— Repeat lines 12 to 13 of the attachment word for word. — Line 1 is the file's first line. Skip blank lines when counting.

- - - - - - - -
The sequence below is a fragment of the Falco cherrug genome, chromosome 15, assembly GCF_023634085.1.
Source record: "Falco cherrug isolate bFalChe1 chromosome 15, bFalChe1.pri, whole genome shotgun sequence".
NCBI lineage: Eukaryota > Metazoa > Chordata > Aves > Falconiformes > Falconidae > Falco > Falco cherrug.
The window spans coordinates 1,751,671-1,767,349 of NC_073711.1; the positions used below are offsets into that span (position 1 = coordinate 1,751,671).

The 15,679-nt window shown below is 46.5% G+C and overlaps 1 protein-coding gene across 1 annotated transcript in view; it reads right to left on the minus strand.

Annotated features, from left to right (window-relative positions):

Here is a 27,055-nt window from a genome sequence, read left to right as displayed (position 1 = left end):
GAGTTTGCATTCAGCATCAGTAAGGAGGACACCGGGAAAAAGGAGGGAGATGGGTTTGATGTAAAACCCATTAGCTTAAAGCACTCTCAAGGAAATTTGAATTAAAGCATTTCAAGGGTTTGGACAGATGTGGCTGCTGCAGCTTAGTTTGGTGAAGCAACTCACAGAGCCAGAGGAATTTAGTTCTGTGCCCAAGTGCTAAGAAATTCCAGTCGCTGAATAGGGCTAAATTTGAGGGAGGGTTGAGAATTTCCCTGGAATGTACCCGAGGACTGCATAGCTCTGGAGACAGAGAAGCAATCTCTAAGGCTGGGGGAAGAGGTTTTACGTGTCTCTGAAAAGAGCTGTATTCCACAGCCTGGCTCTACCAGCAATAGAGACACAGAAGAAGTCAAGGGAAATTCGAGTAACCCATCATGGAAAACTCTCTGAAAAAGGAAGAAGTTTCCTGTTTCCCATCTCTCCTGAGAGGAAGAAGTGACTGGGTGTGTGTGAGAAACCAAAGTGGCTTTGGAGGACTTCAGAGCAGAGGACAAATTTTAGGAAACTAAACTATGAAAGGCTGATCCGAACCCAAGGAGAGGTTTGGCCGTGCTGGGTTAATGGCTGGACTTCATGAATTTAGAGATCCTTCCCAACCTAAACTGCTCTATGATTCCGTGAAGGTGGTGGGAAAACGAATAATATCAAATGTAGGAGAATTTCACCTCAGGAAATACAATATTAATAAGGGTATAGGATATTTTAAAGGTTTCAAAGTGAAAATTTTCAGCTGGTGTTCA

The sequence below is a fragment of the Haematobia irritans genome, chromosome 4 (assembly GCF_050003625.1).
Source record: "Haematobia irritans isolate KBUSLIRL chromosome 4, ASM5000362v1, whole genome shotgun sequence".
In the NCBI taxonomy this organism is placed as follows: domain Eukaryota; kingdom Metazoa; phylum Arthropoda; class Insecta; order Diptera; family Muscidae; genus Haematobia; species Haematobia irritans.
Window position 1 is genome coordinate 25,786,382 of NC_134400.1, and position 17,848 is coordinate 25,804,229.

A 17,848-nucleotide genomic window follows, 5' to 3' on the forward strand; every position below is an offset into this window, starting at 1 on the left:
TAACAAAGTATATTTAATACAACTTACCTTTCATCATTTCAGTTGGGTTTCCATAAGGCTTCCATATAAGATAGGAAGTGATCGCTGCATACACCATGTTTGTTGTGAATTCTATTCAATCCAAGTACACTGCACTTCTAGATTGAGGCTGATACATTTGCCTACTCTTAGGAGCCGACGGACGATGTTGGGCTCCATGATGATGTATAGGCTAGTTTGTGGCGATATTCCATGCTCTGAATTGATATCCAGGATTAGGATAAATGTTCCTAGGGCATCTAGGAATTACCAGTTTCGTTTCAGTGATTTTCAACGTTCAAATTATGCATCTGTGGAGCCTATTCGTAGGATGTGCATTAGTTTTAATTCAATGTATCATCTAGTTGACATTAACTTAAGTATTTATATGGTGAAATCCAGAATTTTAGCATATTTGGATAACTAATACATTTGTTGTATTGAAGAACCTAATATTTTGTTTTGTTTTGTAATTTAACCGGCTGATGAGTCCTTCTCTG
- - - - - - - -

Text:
Window position 1 is genome coordinate 25,786,382 of NC_134400.1, and position 17,848 is coordinate 25,804,229.

A 17,848-nucleotide genomic window follows, 5' to 3' on the forward strand; every position below is an offset into this window, starting at 1 on the left: